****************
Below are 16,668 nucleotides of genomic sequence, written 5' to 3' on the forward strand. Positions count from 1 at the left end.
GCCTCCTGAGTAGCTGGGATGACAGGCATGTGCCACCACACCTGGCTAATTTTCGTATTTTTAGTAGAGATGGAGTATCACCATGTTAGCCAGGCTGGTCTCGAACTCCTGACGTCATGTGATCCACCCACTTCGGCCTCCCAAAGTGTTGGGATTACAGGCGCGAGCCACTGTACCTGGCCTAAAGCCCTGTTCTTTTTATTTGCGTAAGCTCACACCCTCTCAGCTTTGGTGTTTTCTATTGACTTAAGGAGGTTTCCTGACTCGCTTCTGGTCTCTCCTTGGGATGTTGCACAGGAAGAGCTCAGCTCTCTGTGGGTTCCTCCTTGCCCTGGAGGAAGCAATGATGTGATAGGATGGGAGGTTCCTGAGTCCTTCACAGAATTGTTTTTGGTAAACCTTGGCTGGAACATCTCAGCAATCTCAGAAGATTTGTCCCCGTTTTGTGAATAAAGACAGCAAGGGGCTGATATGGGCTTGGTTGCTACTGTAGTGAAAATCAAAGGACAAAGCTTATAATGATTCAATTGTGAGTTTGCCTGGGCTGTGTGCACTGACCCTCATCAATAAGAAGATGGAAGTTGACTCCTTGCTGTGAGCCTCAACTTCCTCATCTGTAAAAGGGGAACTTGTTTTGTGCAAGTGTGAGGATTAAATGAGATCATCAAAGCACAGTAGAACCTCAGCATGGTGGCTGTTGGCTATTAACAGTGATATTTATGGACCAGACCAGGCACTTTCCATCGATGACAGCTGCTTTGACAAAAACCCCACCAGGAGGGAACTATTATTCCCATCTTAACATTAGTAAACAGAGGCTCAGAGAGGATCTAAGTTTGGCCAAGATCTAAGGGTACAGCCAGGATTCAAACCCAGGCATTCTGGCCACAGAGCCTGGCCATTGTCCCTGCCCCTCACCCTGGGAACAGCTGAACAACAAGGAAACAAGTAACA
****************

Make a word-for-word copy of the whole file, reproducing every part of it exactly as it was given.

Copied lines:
Below are 16,668 nucleotides of genomic sequence, written 5' to 3' on the forward strand. Positions count from 1 at the left end.
GCCTCCTGAGTAGCTGGGATGACAGGCATGTGCCACCACACCTGGCTAATTTTCGTATTTTTAGTAGAGATGGAGTATCACCATGTTAGCCAGGCTGGTCTCGAACTCCTGACGTCATGTGATCCACCCACTTCGGCCTCCCAAAGTGTTGGGATTACAGGCGCGAGCCACTGTACCTGGCCTAAAGCCCTGTTCTTTTTATTTGCGTAAGCTCACACCCTCTCAGCTTTGGTGTTTTCTATTGACTTAAGGAGGTTTCCTGACTCGCTTCTGGTCTCTCCTTGGGATGTTGCACAGGAAGAGCTCAGCTCTCTGTGGGTTCCTCCTTGCCCTGGAGGAAGCAATGATGTGATAGGATGGGAGGTTCCTGAGTCCTTCACAGAATTGTTTTTGGTAAACCTTGGCTGGAACATCTCAGCAATCTCAGAAGATTTGTCCCCGTTTTGTGAATAAAGACAGCAAGGGGCTGATATGGGCTTGGTTGCTACTGTAGTGAAAATCAAAGGACAAAGCTTATAATGATTCAATTGTGAGTTTGCCTGGGCTGTGTGCACTGACCCTCATCAATAAGAAGATGGAAGTTGACTCCTTGCTGTGAGCCTCAACTTCCTCATCTGTAAAAGGGGAACTTGTTTTGTGCAAGTGTGAGGATTAAATGAGATCATCAAAGCACAGTAGAACCTCAGCATGGTGGCTGTTGGCTATTAACAGTGATATTTATGGACCAGACCAGGCACTTTCCATCGATGACAGCTGCTTTGACAAAAACCCCACCAGGAGGGAACTATTATTCCCATCTTAACATTAGTAAACAGAGGCTCAGAGAGGATCTAAGTTTGGCCAAGATCTAAGGGTACAGCCAGGATTCAAACCCAGGCATTCTGGCCACAGAGCCTGGCCATTGTCCCTGCCCCTCACCCTGGGAACAGCTGAACAACAAGGAAACAAGTAACA